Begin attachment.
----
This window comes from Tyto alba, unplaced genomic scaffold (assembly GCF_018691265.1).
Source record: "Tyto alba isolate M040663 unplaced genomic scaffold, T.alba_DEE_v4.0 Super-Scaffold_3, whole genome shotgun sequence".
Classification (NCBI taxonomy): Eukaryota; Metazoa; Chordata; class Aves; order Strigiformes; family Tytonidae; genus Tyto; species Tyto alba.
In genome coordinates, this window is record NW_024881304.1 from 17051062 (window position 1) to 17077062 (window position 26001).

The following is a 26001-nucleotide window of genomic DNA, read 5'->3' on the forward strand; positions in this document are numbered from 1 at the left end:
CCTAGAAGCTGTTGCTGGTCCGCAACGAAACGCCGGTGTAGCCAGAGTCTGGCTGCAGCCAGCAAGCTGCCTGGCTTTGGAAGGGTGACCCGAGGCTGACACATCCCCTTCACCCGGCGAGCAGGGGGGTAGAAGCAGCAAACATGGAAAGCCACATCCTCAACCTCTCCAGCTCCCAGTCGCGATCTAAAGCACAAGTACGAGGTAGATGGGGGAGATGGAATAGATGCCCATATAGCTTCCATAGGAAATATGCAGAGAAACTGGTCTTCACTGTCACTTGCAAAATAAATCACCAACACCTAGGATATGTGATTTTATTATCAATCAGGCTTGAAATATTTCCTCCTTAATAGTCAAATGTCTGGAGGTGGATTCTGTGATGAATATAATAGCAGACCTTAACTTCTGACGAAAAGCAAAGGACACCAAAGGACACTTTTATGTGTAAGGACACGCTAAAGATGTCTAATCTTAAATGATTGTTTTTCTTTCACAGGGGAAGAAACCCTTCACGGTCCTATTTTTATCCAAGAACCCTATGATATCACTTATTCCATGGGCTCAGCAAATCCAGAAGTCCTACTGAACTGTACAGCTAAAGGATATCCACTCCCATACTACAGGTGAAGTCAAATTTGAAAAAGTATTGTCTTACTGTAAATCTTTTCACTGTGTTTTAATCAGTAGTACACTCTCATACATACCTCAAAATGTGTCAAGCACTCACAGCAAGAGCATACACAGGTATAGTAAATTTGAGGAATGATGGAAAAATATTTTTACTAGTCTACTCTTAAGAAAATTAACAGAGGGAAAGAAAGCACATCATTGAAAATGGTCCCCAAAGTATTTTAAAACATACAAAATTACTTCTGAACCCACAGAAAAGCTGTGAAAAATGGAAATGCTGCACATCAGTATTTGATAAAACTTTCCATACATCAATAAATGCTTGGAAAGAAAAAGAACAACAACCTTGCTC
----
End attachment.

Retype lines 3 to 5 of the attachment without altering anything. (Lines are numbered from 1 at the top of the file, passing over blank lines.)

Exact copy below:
Classification (NCBI taxonomy): Eukaryota; Metazoa; Chordata; class Aves; order Strigiformes; family Tytonidae; genus Tyto; species Tyto alba.
In genome coordinates, this window is record NW_024881304.1 from 17051062 (window position 1) to 17077062 (window position 26001).

The following is a 26001-nucleotide window of genomic DNA, read 5'->3' on the forward strand; positions in this document are numbered from 1 at the left end: